Out in Front: GLAC issues BeiDou market projections

December 8, 2015  - By


Alan Cameron

Alan Cameron

We have grown accustomed to seeing market projections for some GNSS, notably Galileo. European GNSS Agency economists have done a remarkable job analyzing and predicting the global market over the past five years. Business intelligence firms in the U.S. periodically report on the power of GPS driving, or participating in, significant portions of the U.S. economy. Figures from Russia are scant but do occasionally emerge, even if they are difficult to integrate into a meaningful global picture.

Now the Global Navigation Satellite System and Location-based Services Association of China (GLAC) has issued a report asserting some lofty, often staggering, and occasionally surprising statistics and projections.

  • China’s satnav system is helping generate $31.3 billion for the country this year. That benefit is expected to double in five years.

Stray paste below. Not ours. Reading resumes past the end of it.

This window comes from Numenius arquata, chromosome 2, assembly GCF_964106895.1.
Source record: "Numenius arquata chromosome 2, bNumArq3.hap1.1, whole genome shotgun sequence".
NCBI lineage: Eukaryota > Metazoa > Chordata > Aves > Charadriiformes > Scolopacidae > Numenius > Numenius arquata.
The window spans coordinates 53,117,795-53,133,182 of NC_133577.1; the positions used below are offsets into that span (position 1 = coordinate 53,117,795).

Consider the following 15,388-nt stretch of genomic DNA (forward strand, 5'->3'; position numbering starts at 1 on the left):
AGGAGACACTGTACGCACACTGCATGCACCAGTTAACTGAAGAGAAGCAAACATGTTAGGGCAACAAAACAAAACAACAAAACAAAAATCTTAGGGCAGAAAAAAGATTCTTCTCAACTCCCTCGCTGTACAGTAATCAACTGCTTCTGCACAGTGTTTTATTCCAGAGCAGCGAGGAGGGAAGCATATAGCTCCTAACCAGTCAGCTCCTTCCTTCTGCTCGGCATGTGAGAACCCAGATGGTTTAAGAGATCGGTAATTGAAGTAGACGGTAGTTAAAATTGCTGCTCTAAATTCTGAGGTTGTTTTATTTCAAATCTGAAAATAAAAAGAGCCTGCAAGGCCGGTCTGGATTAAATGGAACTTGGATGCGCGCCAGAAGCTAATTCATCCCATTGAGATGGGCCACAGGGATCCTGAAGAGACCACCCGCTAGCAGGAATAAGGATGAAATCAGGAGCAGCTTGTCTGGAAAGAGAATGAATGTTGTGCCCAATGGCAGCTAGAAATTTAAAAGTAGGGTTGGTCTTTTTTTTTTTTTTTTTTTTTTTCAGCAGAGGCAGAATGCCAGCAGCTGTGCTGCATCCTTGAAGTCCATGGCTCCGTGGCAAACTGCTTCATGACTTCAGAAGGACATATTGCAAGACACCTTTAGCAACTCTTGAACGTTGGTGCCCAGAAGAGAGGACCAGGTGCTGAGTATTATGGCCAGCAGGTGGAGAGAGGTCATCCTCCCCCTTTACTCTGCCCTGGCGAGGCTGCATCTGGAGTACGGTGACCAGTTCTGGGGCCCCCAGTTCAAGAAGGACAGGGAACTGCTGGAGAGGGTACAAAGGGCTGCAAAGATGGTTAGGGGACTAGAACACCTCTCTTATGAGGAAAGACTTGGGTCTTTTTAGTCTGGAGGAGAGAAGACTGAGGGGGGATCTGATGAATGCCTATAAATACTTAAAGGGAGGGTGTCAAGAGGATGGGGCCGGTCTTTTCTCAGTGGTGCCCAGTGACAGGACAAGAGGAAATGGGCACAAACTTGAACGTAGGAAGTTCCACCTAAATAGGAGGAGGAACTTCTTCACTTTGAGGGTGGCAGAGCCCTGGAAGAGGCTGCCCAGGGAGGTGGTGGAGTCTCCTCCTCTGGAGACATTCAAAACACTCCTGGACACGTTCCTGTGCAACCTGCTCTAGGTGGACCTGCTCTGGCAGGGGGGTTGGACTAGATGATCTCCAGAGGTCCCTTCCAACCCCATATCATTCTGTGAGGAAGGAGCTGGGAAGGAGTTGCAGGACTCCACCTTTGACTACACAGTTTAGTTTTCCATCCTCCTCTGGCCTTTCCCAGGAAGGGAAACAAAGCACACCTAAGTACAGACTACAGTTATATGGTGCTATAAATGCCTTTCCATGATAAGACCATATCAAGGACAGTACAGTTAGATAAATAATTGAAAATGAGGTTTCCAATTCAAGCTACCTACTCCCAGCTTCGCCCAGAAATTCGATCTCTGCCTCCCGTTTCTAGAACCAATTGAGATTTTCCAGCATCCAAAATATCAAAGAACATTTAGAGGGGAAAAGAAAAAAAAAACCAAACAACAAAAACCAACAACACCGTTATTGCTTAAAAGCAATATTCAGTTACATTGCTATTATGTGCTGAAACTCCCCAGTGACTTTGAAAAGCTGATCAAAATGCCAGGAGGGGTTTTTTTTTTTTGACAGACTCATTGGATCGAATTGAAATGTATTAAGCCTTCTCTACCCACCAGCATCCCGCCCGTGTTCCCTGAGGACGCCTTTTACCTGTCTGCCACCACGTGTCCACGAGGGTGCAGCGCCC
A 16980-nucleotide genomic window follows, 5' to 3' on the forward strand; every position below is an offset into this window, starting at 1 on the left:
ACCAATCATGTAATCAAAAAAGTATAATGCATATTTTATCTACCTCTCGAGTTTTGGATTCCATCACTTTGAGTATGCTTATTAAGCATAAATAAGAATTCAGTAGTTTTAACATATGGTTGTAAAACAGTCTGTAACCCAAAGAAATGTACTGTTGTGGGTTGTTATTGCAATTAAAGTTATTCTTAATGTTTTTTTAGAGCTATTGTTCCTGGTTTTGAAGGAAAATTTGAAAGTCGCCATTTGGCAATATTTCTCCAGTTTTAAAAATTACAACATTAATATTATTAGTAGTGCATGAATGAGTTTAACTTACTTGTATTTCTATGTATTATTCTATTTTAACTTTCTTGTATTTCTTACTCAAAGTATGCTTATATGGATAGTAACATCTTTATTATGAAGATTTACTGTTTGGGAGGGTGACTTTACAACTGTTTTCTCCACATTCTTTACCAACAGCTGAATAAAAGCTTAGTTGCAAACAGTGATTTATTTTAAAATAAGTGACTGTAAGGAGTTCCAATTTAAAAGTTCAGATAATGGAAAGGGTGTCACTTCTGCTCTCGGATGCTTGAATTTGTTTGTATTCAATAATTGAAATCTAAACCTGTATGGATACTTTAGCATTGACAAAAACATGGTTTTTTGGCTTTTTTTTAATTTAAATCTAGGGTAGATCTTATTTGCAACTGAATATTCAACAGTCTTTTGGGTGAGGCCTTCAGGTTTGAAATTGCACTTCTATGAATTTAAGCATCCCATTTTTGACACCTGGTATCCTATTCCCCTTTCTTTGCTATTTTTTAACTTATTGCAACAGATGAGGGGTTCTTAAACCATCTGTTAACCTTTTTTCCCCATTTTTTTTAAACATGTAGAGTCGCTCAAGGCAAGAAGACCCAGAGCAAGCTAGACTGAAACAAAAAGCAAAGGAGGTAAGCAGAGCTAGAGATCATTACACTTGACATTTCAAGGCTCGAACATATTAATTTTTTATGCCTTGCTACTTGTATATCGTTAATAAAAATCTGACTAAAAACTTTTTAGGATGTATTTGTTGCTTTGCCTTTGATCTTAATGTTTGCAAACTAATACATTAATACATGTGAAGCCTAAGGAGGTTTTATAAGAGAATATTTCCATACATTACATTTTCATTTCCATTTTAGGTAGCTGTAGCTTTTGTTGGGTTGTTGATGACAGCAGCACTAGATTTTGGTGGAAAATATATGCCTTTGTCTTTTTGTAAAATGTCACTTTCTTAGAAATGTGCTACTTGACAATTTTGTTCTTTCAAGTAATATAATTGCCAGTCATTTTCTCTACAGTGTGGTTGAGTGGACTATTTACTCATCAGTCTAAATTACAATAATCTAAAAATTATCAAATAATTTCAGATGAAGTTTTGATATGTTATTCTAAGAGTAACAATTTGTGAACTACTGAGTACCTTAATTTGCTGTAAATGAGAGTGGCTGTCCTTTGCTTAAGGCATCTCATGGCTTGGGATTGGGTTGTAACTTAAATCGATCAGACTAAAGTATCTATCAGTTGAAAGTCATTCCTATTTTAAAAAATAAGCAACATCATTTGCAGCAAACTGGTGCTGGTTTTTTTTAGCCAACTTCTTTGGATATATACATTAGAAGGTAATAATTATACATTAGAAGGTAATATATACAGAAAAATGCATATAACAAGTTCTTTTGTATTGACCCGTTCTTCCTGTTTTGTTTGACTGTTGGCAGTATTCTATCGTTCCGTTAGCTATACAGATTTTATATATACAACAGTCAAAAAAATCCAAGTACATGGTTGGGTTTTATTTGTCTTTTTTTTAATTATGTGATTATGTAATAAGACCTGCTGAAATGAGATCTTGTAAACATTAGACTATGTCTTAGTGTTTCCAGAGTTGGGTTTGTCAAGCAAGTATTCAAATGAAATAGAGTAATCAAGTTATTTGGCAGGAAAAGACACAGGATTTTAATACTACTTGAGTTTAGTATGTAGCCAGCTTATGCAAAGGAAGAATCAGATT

• 70 percent of China’s population uses smartphones. That’s 980 million people who may be sending location requests at any given time. This constitutes the biggest growth sector found by the GLAC.
  • China’s installed base of navigation devices in private vehicles lags behind the United States, at less than 500,000, or 5 percent of cars, but 20 percent of 1 million commercial vehicles in China use products that access BeiDou technology.

“Sky’s the Limit for BeiDou’s Clients,” crowed China Daily. Meanwhile, halfway round the world in Prague, the Czech Republic, Jing Li of the China Transport Telecommunication & Information Center, reported to a conference of the International Association of Institutes of Navigation that a BeiDou global service will be provided by 2020. The National Differential BeiDou Ground-Based Augmentation System will have 175 reference stations, with more than 1,000 network stations and a space-based augmentation system to boot. So far, the system has hit every benchmark.

Some market projection figures strike one as wildly optimistic, while others have proved true. Some GNSS appear to grow or modernize in fits and starts. But BeiDou appears steadily ascendant.

About the Author: Alan Cameron

Alan Cameron is the former editor-at-large of GPS World magazine.